I remember my first trip to Sri Lanka with some clarity. We landed at Colombo International Airport on a nearly empty flight from Kochi, harboring no expectations from this small island nation, of which little was written online until a few years ago. As I walked along the quiet shores of Negombo (a small city between Colombo and the airport), cycled along tree-lined by-lanes, waved hello to young kids who had seen few travellers, gratefully accepted the warm hospitality of my host couple and treated my tasted buds to incredible locals flavors, I knew I was falling in love (Read: My First Impressions of Sri Lanka).
Many years and many trips on, Sri Lanka hasn’t stopped delighting me with its many treasures. Here are a handful of them:
Take the slow train from Kandy to Ella.
I must confess I’m not a train person. But chugging up on the slow blue train from Kandy to Ella (See: In Photos: Chugging up Sri Lanka’s Hill Country), through mist and light rain, was an experience to remember. From the window, I watched colorful umbrellas move briskly across the green tea plantations. I stood by the door, feeling the wind in my hair, waving to kids as we crossed sleepy villages enveloped in clouds. Birds flew in and out of the train, as we munched on spicy peanuts and Sri Lankan “short eats”. We winded along rolling hills covered with lush tea estates, interspersed with small streams, stunning waterfalls, mountain tunnels, pine forests and vast green valleys – one of the most beautiful train rides I’ve done in all of Asia.
The slow train from Kandy to Ella, through Sri Lanka’s hill country, departs twice daily – early morning at 6am, and at noon. It takes 6-7 hours to arrive in Ella. Buying tickets a day in advance is a good idea.
Swim on the east coast.
We didn’t make it to Galle and the southwest coast of Sri Lanka, since the monsoons were in full swing. And I’m glad we didn’t, because the beaches on the east coast were all I needed. A gentle blue Indian Ocean caresses the soft, white, powdery sands at Passikudah. I’ve swum in the waves before, but never in an ocean so shallow and so gentle, you could think you’re in a swimming pool! Although I sorely missed the sunsets on this coast (and couldn’t wake up early enough for sunrise), the evening skies were always streaked a light yellow, orange or red. And we could snorkel right from the shore, into an aquarium of colorful corals and fish.
Passikudah is located an hour away from Batticoloa, and three hours before Trincomalee. Centara Resort and Spa is a lovely new boutique resort, and offers better value for money than its more expensive neighbours.
Hike in the Knuckles Mountain Range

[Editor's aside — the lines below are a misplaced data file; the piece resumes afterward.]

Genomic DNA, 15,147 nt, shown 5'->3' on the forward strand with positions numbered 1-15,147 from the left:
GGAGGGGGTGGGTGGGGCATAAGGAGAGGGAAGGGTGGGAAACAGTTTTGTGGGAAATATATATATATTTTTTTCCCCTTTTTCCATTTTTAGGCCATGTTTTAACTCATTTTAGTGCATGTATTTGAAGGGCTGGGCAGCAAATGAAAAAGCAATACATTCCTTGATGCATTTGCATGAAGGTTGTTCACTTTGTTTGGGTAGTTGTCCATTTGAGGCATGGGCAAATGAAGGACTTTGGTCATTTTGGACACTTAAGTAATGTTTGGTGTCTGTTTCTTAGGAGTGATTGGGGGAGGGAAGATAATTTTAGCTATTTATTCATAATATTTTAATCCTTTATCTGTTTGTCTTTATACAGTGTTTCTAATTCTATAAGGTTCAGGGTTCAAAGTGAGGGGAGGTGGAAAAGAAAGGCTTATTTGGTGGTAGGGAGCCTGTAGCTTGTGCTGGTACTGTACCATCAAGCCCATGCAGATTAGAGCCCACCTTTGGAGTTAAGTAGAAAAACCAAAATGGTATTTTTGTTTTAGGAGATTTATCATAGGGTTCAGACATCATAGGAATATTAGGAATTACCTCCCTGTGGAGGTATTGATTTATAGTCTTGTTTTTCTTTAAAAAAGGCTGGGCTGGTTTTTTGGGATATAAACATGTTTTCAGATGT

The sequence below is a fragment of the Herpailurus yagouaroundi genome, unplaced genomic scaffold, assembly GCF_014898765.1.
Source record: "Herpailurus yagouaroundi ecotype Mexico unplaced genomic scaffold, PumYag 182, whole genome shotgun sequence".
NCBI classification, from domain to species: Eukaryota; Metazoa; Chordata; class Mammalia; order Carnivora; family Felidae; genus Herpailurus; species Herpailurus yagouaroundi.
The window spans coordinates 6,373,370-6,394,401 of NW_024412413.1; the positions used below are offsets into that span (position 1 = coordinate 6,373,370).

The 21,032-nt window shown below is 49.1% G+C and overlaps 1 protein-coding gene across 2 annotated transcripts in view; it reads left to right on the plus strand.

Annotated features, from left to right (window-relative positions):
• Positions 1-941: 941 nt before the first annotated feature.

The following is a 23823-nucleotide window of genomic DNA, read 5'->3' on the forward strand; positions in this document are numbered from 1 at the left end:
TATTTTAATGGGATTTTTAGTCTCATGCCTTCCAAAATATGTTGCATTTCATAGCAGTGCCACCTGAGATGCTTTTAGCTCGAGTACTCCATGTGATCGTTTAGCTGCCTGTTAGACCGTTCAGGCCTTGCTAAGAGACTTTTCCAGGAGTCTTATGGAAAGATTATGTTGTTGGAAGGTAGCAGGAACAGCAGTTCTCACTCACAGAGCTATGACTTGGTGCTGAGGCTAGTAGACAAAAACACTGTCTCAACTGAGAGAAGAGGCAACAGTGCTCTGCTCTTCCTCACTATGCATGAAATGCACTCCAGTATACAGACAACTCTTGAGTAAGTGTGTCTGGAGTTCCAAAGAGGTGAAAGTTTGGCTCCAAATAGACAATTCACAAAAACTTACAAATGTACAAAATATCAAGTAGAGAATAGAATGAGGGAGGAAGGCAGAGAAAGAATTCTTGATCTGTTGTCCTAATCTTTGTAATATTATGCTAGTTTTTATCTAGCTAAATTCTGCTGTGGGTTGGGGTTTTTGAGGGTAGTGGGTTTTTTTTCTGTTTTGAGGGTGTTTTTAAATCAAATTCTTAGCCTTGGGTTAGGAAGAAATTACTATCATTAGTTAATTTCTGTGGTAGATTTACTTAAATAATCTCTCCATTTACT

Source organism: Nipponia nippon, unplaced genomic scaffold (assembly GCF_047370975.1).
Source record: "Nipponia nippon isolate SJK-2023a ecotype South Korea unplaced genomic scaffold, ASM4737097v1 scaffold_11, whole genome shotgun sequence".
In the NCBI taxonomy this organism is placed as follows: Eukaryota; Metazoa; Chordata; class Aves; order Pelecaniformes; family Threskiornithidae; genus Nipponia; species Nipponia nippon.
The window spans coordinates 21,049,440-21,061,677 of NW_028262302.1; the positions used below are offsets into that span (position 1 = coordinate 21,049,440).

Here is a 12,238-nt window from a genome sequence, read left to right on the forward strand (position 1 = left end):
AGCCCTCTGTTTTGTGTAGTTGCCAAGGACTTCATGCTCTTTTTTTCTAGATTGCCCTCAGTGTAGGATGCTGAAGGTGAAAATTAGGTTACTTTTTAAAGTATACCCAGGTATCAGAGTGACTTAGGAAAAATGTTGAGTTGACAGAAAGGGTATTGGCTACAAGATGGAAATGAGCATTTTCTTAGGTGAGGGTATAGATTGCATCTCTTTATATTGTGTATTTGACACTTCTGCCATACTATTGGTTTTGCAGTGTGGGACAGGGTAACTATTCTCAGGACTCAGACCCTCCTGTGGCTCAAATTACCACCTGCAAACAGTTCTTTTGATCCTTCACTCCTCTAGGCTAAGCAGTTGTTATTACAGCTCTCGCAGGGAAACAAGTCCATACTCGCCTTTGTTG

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Up in Sri Lanka’s hill country, there is a “corner office” where the palm trees sway, the hills are mist-clad and inspiration flows endlessly. . . Up in the densely forested Knuckles Mountain Range, there’s a village, abandoned by all but one family. They forage in the forest, grow rice, host travellers, live in solitude. Life goals, anyone? 😉 . . Up in what is now the tea plantations of Nuwara Eliya, two British men once lost their way, slept in the forest and woke up surprised by how cold the weather could be in this tropical country. The region was christened “Little England” for its chilly nights… and continues to surprise travellers by its misty beauty. . . While I’ve been busy with my book launch across India, Remya from my team is out exploring Sri Lanka ahead of TBC Asia – one of Asia’s biggest travel blogging conferences – in collab with @cinnamonhotels @srilankanairlinesofficial 🤗 . . Have you been to Sri Lanka? What are your fav memories? . . #theshootingstar #tbcasia #cinnamonhotels #srilanka #inspiringmoments
Up in the densely forested Knuckles Mountain Range, there’s a village, abandoned by all but one family. They forage in the forest, grow rice, host travellers and live in solitude. Life goals, anyone? On the Pitawala Pathana hike (also called the riverstone area) amid the Knuckles Mountains, lie 32 isolated, self-sustaining villages in the where people live off their own produce and have long life spans, despite nearly no access to modern medicine. They make a trip to the city once a month through roads that are barely motorable. If the mist-clad mountains, refreshing greenery, pure mountain air and spectacular views don’t fascinate you, the solitary way of life in these villages certainly will.